The circumstances and cause of her death still unknown, an 11-year-old New Hampshire girl's short life was celebrated Monday in a steamy school gymnasium, with friends and family members gathering to pay tribute to her in words, song and poetry.
Celina Cass was remembered as a spirited girl who was shy but starting to come out of her shell, and who always had a kind word.
The body of the fourth-grader was found Aug. 1 in the Connecticut River, a week after she was reported missing from her home in Stewartstown, N.H. An autopsy failed to establish a cause of death, though investigators have called it suspicious. Toxicology test results are pending.
"Evil took a child away, but a message returned," said the Rev. Craig Cheney, one of the speakers at the "celebration of life" Monday night, quoting a poem he said one of his parishioners had written in response to the girl's death.
At the memorial service, Celina's smiling face was all around. The service, held at a school in neighboring Canaan, Vt., where she played basketball, drew about 300 family members and friends. It opened with a guitar player singing "Tears in Heaven," an Eric Clapton song about the loss of a young child.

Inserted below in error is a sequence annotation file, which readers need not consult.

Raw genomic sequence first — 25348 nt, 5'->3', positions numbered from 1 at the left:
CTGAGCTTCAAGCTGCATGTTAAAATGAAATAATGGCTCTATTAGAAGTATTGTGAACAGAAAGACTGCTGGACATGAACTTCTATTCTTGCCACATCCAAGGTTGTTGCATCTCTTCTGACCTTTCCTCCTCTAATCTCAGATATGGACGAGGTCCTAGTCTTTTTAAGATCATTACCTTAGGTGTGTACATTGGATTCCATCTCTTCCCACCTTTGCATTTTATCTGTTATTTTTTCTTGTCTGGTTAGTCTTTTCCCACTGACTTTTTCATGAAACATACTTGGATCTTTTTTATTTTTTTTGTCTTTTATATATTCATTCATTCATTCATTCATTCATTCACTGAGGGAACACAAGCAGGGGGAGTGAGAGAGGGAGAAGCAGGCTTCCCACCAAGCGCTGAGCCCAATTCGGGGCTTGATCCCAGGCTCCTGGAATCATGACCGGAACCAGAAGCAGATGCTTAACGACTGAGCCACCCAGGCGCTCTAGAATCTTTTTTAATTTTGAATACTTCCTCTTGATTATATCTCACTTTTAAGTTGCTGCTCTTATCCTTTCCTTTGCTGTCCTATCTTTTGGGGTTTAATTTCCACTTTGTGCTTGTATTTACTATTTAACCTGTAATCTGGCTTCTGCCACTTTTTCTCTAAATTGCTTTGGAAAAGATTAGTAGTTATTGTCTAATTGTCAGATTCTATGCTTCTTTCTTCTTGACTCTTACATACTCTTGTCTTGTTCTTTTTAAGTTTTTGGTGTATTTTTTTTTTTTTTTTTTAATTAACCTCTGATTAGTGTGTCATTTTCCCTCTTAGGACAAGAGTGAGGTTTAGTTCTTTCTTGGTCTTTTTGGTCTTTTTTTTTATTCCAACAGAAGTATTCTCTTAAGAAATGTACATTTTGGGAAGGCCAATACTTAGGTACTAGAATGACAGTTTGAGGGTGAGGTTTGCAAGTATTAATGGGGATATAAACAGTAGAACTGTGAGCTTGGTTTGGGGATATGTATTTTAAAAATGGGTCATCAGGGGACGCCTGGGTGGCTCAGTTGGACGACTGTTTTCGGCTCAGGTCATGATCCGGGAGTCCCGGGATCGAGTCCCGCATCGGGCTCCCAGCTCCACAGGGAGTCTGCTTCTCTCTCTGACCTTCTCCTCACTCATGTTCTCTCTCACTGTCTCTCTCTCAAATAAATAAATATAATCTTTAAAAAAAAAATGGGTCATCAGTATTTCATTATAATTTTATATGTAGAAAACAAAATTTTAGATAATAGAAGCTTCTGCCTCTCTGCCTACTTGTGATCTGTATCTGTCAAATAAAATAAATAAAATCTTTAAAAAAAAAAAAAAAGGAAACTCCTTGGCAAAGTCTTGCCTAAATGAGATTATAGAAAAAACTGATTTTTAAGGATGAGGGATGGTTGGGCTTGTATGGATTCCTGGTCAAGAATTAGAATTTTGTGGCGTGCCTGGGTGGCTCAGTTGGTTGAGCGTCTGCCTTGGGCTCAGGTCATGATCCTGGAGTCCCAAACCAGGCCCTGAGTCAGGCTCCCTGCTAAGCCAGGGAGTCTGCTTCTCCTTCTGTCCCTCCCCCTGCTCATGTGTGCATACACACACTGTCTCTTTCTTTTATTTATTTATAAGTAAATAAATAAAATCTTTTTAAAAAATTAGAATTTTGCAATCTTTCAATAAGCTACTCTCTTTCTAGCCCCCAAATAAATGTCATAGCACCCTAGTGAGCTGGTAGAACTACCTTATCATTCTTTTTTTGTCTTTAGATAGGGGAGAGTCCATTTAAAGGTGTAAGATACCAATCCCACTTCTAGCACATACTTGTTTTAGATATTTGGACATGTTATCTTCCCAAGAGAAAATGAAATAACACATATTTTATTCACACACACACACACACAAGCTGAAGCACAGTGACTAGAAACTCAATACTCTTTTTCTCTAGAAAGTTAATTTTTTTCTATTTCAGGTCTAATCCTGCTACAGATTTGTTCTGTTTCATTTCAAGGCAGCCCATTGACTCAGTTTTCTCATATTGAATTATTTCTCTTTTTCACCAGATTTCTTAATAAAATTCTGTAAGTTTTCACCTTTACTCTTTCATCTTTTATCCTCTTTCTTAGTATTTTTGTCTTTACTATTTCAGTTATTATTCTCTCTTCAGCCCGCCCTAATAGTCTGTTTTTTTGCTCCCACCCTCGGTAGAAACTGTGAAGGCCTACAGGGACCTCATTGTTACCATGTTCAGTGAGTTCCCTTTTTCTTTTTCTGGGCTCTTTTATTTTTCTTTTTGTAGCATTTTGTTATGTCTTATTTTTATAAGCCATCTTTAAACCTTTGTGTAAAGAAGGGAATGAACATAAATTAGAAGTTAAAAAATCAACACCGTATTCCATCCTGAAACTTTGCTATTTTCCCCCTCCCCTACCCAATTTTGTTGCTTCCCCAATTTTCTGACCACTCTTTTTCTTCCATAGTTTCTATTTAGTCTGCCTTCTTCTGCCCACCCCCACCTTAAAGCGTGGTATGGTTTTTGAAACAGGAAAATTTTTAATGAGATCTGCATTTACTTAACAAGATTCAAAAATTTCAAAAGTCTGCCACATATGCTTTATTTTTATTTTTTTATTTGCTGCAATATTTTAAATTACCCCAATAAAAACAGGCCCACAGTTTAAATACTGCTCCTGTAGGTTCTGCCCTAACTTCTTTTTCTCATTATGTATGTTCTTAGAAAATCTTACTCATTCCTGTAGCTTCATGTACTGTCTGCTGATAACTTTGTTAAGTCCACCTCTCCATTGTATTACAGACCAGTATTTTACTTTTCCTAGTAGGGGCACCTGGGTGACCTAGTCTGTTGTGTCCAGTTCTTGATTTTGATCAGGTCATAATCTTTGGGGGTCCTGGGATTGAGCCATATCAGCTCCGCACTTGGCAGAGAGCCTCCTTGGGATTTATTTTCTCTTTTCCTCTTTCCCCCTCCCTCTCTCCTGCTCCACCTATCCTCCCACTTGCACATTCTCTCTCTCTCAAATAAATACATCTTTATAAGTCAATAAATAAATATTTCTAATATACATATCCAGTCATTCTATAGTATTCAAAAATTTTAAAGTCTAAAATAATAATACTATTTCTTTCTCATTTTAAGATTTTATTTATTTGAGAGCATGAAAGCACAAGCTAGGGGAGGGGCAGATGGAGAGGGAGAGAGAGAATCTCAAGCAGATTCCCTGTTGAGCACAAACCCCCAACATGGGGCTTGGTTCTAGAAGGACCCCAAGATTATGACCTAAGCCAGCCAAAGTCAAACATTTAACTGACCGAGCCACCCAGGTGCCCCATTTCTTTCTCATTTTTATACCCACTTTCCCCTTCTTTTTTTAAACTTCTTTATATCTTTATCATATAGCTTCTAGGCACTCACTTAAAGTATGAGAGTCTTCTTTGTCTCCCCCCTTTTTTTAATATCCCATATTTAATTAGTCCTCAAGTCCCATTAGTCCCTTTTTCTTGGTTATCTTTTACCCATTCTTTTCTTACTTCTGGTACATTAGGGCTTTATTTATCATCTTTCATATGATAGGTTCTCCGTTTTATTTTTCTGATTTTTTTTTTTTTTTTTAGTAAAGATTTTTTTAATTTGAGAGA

The girl's artwork, photographs and stuffed animals _ some with notes to her attached _ were placed on tables flanking the podium, where a photograph of her was placed. A slideshow showed still images _ Celina swimming in a pool, Celina with her basketball team, Celina playing tug-of-war with other children.
Paula Doyon, her basketball coach, said the girl was shy but had become outgoing, competitive and vibrant as she developed as a center.
She recalled a game on St. Patrick's Day to which Celina showed up in the locker room with a green shamrock headband and various other Irish-themed decorations on her uniform.
"I just looked at her, in my coach's mode, and I said `Celina, you can't wear that.' I said `The refs aren't going to let you wear that.'"
"She just looked at me with her infectious smile and said `But Paula, where's your spirit?'"
Classmate Natalie Purrington fought back tears remembering her friend.
"She would always say `Hey, girl.' She was always the type of girl that would always try to cheer us up," Natalie said.
Kirsten Lyons, school nurse at Stewartstown Community School, where Celinal was bound for fifth grade this year, said she left a big imprint on those who knew her, despite her short life.
"Everyone remembers Celina as a happy, loving girl with a beautiful smile that touched so many," Lyons said.
Lyons also had words of advice for the parents who sat somberly through the 45-minute service, many patting their children on the backs or hugging them as they listened to the tributes.
"Hug your children harder," she said. "Pull in the reins a little bit more. Say `I love you' a little bit more."